Abercrombie & Fitch now has confidence in its direction and progress

(Source: Abercrombie & Fitch / Facebook)

Abercrombie & Fitch ended its fiscal year with a bit of a flourish. In a step change from the last two quarters, sales rose by a solid 3.3 per cent or by around 5 per cent on a constant currency basis. This puts group sales for the full year around flat with last year, which is a respectable outcome given the strong growth the company generated during 2021.

Most of Abercrombie & Fitch’s success came from the Abercrombie division where sales rose by 13.8 per cent. A strong assortment of products for the holiday which were largely on trend helped to stimulate demand among shoppers who, while a bit more cautious, were still in the mood to spend on the right product. Our data show that the number of people using Abercrombie to buy holiday gifts increased over last year which is testament to both the range and the continued repositioning of the brand. The results at Abercrombie are especially impressive as they come against a backdrop of reduced store numbers, which the company has engineered to ensure it is trading in the right and most profitable locations.

Although the performance at Hollister – which posted a 4.4 per cent decline in sales – was nowhere near as good, it nevertheless represents a material improvement on the past two quarters when revenue dropped by low double digits. As an international brand, Hollister is more affected by the vagaries of exchange rates and when these are removed, constant currency sales were only down by around 2 per cent.

All of this provides us with some confidence that the division is moving firmly in the right direction despite the economic headwinds that continue to buffet its core consumers. Over the holidays this showed itself in a better assortment of products for special occasions which were well received by shoppers. On top of this, changes have already been made to the merchandising and management team at Hollister, which should help deliver a sharper performance over the year ahead.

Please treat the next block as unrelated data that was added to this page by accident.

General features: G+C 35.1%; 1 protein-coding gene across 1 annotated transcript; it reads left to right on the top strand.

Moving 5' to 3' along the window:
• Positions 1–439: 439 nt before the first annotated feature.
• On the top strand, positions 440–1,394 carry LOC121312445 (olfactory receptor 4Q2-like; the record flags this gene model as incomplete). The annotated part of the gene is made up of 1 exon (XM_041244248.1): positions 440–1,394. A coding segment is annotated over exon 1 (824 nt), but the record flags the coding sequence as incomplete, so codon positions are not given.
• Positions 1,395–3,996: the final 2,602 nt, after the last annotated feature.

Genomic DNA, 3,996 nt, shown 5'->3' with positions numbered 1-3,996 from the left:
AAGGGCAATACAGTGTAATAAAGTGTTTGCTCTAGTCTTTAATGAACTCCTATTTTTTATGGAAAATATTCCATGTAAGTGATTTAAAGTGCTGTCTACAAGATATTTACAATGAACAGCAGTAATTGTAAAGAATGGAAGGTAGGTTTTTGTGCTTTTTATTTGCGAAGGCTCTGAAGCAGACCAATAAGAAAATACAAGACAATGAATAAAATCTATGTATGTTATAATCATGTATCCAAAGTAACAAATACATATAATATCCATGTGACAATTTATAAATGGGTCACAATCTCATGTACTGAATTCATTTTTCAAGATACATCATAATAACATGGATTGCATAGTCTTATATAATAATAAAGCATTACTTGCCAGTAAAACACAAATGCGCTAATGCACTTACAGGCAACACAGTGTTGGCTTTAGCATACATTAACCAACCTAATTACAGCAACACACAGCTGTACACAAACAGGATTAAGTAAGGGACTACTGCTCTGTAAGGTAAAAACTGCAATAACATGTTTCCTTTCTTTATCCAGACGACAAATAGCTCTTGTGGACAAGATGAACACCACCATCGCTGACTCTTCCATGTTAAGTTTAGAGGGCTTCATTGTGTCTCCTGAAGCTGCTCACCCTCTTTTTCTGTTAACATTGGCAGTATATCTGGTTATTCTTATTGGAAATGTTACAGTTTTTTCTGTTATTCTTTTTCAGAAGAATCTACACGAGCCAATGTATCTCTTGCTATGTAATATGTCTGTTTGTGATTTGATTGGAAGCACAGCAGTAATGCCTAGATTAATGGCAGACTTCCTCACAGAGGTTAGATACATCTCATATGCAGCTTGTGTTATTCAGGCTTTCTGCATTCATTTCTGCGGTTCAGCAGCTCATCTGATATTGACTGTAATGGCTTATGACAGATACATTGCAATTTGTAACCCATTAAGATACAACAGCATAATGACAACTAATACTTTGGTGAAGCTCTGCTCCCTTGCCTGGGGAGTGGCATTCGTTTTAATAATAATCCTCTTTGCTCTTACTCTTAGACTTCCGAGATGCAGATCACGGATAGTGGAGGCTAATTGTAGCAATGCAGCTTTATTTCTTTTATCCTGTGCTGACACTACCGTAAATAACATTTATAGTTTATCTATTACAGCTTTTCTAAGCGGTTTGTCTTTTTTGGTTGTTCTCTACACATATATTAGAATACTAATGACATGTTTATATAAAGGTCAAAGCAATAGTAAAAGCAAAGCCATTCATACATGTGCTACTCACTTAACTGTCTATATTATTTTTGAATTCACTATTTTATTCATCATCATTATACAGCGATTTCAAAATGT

Geographically, it remains clear that the US is the main engine of growth with sales in the region up by 9 per cent over the prior year. Sales in the international segment fell by 13 per cent, driven by particularly sharp declines in Apac and EMEA. Some of this is down to the strength of the dollar, but much is also a consequence of a more fragile consumer across many overseas markets. Unfortunately, this dynamic does not look like it will reverse itself any time soon – although Apac may pick up as China reopens – so Abercrombie & Fitch will need to lean heavily into its US operations to make up for this softness.

On the bottom line, net income for the group rose by a robust 80.8 per cent compared to last year. Some of this was helped by lower freight costs, which were very elevated in 2021, but much is a consequence of good cost control which has enabled operating costs to fall as a percentage of sales.

Abercrombie & Fitch put in the work to accomplish this early on and before the economy ticked down, and it is now reaping the rewards for its efforts. An area we have been particularly impressed with is the management of physical stores, where Abercrombie & Fitch has carefully and consistently assessed its needs in light of changing demand.

Looking ahead, Abercrombie & Fitch has forecasted prudently for the year ahead. Sales growth is expected to be in the 1 per cent to 3 per cent range – although this does include an additional week of trading, so underlying comparables may be slightly weaker. There will be some margin gains from lower freight and materials costs. Against what will be a tough backdrop we consider this a positive outlook from a company that has confidence in its direction and progress.

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